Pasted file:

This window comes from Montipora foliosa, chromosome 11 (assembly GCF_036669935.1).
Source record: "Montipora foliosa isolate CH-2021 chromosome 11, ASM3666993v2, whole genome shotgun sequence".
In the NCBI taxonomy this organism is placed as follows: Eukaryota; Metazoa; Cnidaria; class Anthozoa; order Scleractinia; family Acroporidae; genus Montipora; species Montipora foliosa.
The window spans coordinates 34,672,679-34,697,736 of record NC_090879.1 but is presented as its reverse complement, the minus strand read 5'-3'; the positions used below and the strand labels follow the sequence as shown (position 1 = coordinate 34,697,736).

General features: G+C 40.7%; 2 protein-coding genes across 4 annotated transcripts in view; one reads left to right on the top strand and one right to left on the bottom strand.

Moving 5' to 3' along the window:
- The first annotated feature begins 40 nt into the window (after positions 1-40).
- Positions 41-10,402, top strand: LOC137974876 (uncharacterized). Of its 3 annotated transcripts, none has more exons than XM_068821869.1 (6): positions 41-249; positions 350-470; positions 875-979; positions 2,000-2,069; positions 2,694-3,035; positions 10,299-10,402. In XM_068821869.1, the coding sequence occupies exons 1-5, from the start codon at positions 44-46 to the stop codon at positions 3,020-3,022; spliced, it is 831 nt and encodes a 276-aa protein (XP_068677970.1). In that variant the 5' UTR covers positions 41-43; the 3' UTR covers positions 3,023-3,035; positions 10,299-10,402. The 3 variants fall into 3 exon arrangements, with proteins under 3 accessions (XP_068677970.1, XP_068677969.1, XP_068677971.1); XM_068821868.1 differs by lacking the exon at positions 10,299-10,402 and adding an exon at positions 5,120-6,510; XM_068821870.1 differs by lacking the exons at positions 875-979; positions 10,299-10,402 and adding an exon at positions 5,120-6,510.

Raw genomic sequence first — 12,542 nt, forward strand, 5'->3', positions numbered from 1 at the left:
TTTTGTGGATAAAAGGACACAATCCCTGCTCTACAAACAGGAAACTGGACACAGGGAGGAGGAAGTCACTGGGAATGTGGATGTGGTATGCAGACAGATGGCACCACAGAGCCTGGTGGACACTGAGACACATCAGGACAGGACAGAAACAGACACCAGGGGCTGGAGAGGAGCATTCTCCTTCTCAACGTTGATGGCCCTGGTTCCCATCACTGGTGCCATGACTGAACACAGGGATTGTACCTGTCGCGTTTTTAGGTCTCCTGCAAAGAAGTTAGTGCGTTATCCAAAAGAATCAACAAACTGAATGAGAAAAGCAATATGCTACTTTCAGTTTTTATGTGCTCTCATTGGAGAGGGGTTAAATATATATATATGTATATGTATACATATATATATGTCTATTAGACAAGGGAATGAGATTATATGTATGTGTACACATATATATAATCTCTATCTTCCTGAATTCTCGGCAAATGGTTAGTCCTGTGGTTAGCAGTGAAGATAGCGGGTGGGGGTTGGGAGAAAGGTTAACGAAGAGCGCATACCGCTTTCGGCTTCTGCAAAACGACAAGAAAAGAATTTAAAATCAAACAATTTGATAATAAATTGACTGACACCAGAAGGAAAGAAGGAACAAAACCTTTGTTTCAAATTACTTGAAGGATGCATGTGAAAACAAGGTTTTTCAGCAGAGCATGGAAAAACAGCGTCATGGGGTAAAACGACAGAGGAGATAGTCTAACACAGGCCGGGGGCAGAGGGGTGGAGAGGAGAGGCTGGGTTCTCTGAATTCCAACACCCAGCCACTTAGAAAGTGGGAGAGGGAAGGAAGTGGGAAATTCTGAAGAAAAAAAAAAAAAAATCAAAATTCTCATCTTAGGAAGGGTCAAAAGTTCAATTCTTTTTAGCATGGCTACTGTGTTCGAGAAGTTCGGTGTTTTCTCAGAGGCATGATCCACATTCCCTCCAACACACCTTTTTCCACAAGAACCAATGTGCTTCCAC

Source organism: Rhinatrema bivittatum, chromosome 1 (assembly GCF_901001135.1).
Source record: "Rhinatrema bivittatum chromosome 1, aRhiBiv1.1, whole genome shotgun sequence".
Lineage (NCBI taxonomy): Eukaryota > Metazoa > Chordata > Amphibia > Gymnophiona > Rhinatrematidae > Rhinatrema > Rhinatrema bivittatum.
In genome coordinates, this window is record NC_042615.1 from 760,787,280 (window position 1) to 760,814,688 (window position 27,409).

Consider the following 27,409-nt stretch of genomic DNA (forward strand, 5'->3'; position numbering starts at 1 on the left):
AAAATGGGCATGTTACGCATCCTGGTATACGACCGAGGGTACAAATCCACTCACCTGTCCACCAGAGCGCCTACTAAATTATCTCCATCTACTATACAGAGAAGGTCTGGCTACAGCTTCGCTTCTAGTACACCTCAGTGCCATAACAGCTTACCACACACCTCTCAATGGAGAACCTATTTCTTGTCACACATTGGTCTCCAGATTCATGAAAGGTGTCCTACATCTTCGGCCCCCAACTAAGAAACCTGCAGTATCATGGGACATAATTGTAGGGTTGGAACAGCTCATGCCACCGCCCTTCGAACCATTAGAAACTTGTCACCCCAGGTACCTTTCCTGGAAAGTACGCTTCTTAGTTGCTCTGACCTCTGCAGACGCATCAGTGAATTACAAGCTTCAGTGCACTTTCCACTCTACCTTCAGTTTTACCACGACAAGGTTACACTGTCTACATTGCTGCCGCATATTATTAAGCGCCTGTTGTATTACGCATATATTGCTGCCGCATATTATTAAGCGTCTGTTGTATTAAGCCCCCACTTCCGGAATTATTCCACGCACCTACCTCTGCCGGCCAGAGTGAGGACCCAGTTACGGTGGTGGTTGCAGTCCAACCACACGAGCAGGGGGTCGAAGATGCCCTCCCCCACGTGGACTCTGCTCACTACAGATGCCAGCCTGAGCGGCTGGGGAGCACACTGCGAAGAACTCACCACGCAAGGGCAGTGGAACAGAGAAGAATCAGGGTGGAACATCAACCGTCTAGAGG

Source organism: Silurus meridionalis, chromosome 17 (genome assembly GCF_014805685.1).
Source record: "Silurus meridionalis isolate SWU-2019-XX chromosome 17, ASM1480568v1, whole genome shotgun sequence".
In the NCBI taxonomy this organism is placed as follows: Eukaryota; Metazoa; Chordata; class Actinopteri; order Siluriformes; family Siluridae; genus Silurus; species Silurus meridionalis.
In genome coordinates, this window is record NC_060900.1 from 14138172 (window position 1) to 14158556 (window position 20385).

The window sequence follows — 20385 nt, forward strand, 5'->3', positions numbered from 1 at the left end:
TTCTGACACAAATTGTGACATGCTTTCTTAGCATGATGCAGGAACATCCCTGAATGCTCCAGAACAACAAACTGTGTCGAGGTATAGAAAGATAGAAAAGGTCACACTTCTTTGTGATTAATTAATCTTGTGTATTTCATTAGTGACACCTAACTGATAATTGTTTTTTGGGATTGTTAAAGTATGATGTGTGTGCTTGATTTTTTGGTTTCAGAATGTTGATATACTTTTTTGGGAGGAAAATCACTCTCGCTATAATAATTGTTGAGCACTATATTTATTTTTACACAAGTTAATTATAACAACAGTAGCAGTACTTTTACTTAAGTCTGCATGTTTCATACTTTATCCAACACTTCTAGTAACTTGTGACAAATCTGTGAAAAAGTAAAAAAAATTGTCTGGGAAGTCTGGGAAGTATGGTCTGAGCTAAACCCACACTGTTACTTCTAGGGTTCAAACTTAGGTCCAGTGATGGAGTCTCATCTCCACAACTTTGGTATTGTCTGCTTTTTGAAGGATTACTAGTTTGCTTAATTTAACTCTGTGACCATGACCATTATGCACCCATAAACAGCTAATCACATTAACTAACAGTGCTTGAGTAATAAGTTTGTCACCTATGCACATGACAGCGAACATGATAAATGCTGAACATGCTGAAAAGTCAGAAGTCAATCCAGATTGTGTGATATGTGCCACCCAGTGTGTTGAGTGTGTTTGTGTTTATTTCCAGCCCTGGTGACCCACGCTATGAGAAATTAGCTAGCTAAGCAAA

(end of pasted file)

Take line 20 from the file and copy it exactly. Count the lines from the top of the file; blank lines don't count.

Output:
In genome coordinates, this window is record NC_060900.1 from 14138172 (window position 1) to 14158556 (window position 20385).